Eric Malzone 11:02
Yeah, Yeah, me too. And it's it is it's fascinating, because I know, especially in these times of so much zoom, right? Well, for me, it really hasn't changed. You know, I was nomadic for three years. So it was on zoom all the time. But, you know, doing 567, you said even 11 hours or something like that on zoom, that's really exhausting. Because you don't really get you have to be hyper focused, right, especially in type of work that you have to be super focused on what's going on, you can't really miss and it's harder to pick up on little things that you would pick up in person, which means you have to really concentrate even more. And it's it's a tiring time for for introverts. And I think you and I are similar as we both introverts who are trained ourselves to be highly social. But you know, at the end of the day, man, I just want to I just want to shut it down. Like I don't want to shut it down. So before we get into what you were referring to, as you know, our values have aligned for this particular episode, we're gonna get into x, it's really important, but I just want to let people know a little bit more in depth about what you do. The book launches, the websites, all the different things.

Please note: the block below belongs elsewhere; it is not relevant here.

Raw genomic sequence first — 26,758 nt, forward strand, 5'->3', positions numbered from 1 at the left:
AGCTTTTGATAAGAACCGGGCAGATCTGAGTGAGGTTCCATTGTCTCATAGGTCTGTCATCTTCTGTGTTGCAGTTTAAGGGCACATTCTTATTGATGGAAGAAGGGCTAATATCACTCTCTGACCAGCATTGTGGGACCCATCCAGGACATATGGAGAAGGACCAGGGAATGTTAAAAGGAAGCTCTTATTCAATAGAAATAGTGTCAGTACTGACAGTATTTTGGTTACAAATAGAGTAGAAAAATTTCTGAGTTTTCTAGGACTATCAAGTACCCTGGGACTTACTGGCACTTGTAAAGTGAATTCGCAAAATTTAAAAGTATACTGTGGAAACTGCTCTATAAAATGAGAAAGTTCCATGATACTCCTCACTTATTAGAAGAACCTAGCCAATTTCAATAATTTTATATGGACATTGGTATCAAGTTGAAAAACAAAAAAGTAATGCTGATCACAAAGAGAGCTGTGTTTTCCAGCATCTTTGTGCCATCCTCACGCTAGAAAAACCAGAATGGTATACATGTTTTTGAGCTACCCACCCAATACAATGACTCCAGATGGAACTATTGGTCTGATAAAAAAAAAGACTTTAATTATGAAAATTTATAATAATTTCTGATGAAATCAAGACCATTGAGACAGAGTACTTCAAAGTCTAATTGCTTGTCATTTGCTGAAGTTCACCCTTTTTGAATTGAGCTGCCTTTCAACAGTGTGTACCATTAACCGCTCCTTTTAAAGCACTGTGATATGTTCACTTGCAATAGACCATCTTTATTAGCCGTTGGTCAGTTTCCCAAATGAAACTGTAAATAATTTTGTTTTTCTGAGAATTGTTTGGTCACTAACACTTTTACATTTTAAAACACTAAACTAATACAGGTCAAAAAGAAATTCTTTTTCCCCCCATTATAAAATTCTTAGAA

Amber 12:12